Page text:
Designer Michelle Gerson (michellegerson.com) wanted to go all-out on her sister’s landmark Victorian in West Newton Hill. But would she let her? “I helped decorate my sister’s last home, but she held back a bit,” says Gerson, who is based in New York City. “This time, she said she was excited about making edgier choices.” The siblings settled on a theme quickly: Victorian Glamour. “My sister is into buying vintage pieces, especially midcentury-modern ones,” Gerson says. As for the color palette, Gerson stuck to black and white with purple accents. “My sister’s favorite color is purple,” says Gerson. “We used a lot of it.” Purple makes an appearance from the start in the form of a dyed cowhide rug in the foyer. It’s playful and also practical thanks to its hardwearing nature.
The Phillip Jeffries metallic wallcovering on the ceiling, vintage crystal chandelier and curvaceous art deco-era mirror boost reflectivity and also establish the home’s star power as you enter.
The living room opens to the parlor, providing a gracious set up for entertaining. Gerson connects the spaces using the same geometric carpets and sateen wallcovering. A circular seating arrangement echoes the lines of the rounded wall in the living room, where a vintage Vladimir Kagan sofa holds court with a pair of vintage Milo Baughman chrome chairs sporting purple velvet crocodile-print cushions. Gerson plays up angularity in the parlor with a tailored custom sofa and a vintage Paul Evans cityscape cocktail table in polished chrome and glass.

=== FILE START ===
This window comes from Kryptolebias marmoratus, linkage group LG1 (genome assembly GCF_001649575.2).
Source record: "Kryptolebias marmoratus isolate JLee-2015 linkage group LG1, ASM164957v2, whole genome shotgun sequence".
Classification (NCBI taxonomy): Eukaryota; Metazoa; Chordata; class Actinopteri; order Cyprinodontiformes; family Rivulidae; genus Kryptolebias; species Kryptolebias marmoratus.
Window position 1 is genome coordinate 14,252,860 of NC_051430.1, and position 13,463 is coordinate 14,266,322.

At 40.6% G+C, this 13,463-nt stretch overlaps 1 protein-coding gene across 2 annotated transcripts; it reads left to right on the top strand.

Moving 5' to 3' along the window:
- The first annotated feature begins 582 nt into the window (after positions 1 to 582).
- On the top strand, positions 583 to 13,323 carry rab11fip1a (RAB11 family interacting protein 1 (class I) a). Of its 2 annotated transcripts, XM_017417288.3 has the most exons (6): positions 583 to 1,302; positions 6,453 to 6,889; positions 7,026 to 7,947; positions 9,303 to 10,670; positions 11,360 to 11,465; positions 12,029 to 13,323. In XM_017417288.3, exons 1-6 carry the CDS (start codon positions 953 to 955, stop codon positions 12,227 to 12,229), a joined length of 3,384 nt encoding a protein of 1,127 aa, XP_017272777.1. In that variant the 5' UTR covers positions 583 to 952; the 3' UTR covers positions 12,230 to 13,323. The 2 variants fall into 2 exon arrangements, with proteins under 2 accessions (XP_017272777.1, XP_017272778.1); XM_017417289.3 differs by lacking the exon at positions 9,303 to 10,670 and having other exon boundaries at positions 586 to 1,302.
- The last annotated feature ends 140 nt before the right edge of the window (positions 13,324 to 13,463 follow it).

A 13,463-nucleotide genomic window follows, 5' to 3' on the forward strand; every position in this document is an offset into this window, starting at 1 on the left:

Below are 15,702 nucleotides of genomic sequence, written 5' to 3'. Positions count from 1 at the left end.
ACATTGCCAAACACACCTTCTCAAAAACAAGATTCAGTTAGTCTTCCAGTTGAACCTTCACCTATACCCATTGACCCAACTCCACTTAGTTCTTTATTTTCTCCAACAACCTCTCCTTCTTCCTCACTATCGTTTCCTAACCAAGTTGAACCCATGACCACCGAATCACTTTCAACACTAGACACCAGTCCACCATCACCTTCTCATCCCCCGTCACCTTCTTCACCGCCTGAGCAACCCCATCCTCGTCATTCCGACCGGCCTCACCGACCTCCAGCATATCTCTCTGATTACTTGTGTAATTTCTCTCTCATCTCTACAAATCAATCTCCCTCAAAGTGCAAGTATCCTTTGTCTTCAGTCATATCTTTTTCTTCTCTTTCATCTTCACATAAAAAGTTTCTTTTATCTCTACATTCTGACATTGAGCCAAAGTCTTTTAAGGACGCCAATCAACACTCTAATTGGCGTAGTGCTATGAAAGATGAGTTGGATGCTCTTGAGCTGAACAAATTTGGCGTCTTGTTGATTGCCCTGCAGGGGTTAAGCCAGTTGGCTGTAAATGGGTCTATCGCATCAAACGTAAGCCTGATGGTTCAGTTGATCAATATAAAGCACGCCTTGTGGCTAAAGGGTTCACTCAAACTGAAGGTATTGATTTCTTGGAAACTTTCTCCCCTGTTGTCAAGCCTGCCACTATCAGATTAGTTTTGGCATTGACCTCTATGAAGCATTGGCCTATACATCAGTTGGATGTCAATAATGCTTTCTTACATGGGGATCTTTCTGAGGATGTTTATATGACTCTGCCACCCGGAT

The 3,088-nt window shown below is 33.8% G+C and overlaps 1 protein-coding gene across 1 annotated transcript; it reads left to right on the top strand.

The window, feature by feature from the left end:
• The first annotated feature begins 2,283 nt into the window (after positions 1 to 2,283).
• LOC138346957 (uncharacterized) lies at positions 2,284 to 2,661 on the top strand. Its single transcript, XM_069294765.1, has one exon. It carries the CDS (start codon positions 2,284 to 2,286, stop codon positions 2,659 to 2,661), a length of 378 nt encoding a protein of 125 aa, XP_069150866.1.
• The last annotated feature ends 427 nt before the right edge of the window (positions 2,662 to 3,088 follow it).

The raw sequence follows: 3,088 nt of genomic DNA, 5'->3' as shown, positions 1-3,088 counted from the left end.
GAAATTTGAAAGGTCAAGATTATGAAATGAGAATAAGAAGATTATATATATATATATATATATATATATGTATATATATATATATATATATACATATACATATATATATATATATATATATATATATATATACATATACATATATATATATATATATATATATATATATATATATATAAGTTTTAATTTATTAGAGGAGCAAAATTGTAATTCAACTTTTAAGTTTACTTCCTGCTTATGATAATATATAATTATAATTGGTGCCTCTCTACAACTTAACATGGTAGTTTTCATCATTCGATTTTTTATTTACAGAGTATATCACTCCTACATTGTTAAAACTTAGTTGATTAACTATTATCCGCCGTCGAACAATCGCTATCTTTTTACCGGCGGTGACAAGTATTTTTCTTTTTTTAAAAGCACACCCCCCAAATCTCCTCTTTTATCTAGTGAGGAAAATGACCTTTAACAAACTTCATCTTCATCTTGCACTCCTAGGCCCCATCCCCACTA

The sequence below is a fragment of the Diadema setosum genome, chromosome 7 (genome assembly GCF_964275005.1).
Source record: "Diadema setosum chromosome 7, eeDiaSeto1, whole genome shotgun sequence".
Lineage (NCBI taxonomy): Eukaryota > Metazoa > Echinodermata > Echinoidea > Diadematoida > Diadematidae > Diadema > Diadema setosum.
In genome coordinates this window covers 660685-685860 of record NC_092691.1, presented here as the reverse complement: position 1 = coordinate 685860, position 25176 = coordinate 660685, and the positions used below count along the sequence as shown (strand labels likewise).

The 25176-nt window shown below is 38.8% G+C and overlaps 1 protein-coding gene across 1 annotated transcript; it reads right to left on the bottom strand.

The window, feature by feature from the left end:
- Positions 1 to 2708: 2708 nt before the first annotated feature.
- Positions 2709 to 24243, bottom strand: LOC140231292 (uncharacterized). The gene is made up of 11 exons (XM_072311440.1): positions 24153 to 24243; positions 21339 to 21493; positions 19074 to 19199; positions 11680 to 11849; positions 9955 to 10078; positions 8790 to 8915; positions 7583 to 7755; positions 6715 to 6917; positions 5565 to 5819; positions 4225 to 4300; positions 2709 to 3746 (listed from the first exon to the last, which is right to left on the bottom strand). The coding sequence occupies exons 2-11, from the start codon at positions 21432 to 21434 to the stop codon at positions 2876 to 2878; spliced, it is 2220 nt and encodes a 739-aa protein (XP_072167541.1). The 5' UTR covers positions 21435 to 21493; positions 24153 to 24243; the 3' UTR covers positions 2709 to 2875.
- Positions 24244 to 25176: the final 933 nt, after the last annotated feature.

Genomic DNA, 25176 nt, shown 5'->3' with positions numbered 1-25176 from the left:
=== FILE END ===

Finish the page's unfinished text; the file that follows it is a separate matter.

The formal dining room, situated on the opposite side of the foyer, is appropriately dazzling. Gerson designed a table made from an amethyst and resin slab and a clear acrylic base as the centerpiece. Rectilinear black lacquer chairs with sexy cutout backs and purple velvet chevron-patterned seats surround it, and a vintage Austrian crystalrod starburst chandelier shines from above.
A swinging door leads to the kitchen, which is the hub of the home and the most dramatically decorated. When Gerson’s sister okayed black cabinetry with white detailing, the designer forged ahead with cement floor tiles in a large-scale black-and-white chevron pattern. The effect is electric. With two teens and a Labradoodle in residence, the tiles will patina sooner rather than later, a look Gerson embraces. “I don’t think everything in a house needs to be perfect,” she says. “It’s fun to juxtapose glamorous with rough.”
The bedrooms upstairs are no less bold. Gerson lined the floors with black-and-white broadloom carpet from Stark in animal print and geometrics. The walls are done with highly textural treatments—studded grass cloth in the master, cork in the boy’s room, and purple pony hair in the girl’s room.
“Being in the house is like being on a movie or television set,” Gerson says. “You know you’re somewhere special.”